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Chef Freddie Bitsoie is Redefining Native Cuisine—As Tasty, Culturally Specific and Healthy

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Navajo chef Freddie Bitsoie is on a dedicated mission to cook up tasty American Indian foods—unique edibles that are culturally-specific. “Although it wasn’t intentional, these dishes are not only delicious, they’re also healthy, a beneficial byproduct of this way of cooking,” he says.

With obesity at epidemic levels, incidents of heart disease on the rise, and over 366 million people worldwide suffering from diabetes, cutting down on unnecessary sugar, carbs and calories—without cutting out the savory sensations—represents a double bang for the buck.

“The stereotype is that healthy cooking frequently results in bland, boring, tasteless dishes,” says the 35-year-old Dine from the Four Corners region. “When you put ‘healthy’ in front of ‘cooking,' it can be a deterrent because you’ll scare some people away. I made a public appearance once, advertised as a Healthy Cooking Demonstration, and very few attended. When I got invited back, my sponsors dropped ‘healthy’ from the title and the place was packed.”

Bitsoie, a crusader for redefining American Indian Cuisine, says the concept is catching on. “Native foods are delicious foods and when you add the unintended health benefits, selling the concept gets even easier.”

Take, for example, a recent appearance at the American Indian Alaska Native Tourism Association's (AIANTA) 13th Annual American Indian Tourism Conference in Scottsdale, Arizona attended by tribal delegates from all over the country. After being welcomed with prayers, music and hoop dancers, Chef Freddie was ready and his preparations did not disappoint.

Garbed in a starched chef’s apron, he moved from table to table explaining his regionally-based creations—Sonoran Three Sister salad from Tohono O’odham country with tepary beans, acorn squash, corn and cholla cactus buds; juniper berry and sage rubbed Northern Arizona Navajo lamb dressed with a New Mexico sumac sauce and resting on a caramelized onion crostini; and Southwestern corn chowder with New Mexico green chilies or a sweet Apache-inspired acorn soup with pecan mousse tart awaiting for dessert.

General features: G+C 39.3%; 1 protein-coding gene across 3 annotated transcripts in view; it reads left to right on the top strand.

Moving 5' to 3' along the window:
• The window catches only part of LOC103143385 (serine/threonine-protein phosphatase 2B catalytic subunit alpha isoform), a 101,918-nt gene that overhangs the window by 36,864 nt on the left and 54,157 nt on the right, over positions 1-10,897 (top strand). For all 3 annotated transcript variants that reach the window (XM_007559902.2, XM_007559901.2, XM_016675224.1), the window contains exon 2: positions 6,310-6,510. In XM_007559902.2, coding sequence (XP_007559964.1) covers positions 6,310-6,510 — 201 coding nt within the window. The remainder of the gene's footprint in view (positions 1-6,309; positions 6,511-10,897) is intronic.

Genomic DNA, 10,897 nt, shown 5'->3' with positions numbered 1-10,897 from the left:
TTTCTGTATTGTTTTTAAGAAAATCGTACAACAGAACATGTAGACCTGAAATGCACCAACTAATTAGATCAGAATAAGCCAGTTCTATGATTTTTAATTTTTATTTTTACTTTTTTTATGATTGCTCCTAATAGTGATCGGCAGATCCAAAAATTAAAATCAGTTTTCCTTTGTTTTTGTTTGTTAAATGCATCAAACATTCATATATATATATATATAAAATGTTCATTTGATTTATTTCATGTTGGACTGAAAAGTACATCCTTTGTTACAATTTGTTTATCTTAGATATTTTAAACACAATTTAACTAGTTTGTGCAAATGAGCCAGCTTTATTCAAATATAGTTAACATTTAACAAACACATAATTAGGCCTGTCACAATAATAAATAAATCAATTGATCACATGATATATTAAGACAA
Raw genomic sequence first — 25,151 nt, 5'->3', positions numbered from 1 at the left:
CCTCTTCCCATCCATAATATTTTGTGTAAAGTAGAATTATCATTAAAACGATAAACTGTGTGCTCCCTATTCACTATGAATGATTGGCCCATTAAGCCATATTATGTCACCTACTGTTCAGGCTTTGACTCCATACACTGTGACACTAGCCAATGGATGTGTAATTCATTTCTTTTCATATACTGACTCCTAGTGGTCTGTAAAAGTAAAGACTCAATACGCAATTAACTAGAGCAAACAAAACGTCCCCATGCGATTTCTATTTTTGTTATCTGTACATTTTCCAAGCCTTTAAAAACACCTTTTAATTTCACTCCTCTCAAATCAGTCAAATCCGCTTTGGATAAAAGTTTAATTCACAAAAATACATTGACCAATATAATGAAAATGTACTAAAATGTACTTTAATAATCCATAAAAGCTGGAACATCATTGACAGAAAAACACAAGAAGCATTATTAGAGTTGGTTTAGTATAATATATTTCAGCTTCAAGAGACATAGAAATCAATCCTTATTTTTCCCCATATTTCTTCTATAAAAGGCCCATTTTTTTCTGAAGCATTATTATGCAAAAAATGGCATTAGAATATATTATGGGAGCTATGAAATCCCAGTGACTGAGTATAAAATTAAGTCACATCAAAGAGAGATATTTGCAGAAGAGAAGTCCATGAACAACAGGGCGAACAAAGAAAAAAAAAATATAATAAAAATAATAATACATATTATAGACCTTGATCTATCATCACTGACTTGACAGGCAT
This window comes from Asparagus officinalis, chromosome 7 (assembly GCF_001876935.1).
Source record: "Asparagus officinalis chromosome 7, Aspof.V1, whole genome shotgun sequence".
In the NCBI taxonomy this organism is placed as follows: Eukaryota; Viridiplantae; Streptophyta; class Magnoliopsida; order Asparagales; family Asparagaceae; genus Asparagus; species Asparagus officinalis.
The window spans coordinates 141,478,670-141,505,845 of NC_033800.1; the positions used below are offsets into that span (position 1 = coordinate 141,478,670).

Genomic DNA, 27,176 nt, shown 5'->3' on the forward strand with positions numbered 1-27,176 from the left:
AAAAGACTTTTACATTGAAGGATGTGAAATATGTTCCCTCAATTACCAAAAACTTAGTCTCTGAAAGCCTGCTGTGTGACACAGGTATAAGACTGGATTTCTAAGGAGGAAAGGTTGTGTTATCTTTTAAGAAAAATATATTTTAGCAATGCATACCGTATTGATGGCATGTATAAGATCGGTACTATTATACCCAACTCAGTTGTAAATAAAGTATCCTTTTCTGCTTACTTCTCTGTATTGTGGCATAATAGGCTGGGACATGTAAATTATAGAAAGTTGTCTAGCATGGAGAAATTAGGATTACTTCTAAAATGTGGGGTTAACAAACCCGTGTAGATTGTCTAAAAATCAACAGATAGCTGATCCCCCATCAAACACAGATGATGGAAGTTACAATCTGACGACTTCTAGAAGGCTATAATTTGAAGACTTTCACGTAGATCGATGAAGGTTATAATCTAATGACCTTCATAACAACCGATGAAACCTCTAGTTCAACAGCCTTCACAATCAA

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Although he delivers lectures on healthy cooking to health-conscious places like the Mayo Clinic, “I don’t call myself a health cook or a dietician,” he says, “but using organic native foods is beneficial on a number of levels (like helping manage control of a diabetics glycemic index). Utilizing ingredients like tepary beans, cactus buds, or corn or acorn flour reduces levels of the bad stuff. Using white flour to thicken things is a French thing that is easily replaced by a more healthy corn or acorn flour that will thicken things just as well.”

Doctors at support the chef’s contentions. “We don’t eat enough of most of the traditional foods any more,” notes dietician David Grotto, who adds: “Our cupboard used to be our medicine cabinet. A solution to a lot of what ails us may be getting back to traditional foods.”

Originally trained in anthropology, once Bitsoie discovered the concept of ethnocentrism (having race as a central interest) in relation to food, he headed off to culinary school to learn more about foods of ancient Puebloan societies.

“Calling it Native American fare is not fair,” he says. “Food is a product of culture and all Native American cultures are different in preferences and preparation. I strive to prepare dishes that have substance to where elders can taste them and know these are versions of dishes they have had most of their lives.”

As an example of a menu customized to specific cultures of a region and using indigenous ingredients, Bitsoie recalls a favorite colorful and tasty Four Corners meal that includes hominy salad, green chili relleno with New Mexico sweet red chile sauce, Ute style breaded venison with sage sauce, Navajo herb-rubbed roasted lamb; braised bison short ribs with butternut squash, blue corn cakes, and pumpkin bread pudding with pine nuts and ice cream for desert.

He will again demonstrate his kitchen confidence at the annual Harvest Fest at the Heard Museum in Phoenix, describing the Thanksgiving gathering as an Edible Gallery of Modern Native Culinary Exploration. Should you be passing through this part of the country when hunger strikes, the menu includes Southern Ute style stewed rabbit; apple/bacon-wrapped bison medallions; woodland seared venison with wild berry sauce, Kwakiutl crab cakes, and flavors of the Northwest like cedar berry and herb-crusted roasted turkey; cattail bread stuffing with mushrooms; clam soup; smoked salmon quiche…and if you’ve saved room for desert…corn pudding, pumpkin pie, and mesquite cake with prickly pear frosting.

A hearty, and healthy, repast, but do we really have to wait until Thanksgiving?